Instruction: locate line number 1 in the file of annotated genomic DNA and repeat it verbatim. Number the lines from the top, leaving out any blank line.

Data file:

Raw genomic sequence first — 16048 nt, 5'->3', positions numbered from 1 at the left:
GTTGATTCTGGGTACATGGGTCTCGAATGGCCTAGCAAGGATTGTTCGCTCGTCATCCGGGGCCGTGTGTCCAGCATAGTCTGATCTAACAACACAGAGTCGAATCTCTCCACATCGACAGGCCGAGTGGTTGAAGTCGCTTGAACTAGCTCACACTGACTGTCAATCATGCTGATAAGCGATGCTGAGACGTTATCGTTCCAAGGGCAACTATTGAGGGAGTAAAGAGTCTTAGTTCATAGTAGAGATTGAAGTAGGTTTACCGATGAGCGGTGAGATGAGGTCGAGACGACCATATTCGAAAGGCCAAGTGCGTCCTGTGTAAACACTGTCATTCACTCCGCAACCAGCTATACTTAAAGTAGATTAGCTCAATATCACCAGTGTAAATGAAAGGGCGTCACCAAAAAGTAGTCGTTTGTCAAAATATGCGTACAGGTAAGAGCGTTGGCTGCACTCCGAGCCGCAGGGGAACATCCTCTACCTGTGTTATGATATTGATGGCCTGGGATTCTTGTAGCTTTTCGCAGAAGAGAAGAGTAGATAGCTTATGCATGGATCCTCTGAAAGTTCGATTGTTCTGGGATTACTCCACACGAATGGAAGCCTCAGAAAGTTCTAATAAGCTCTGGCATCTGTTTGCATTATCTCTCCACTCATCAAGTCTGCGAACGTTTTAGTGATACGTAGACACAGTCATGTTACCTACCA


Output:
Raw genomic sequence first — 16048 nt, 5'->3', positions numbered from 1 at the left: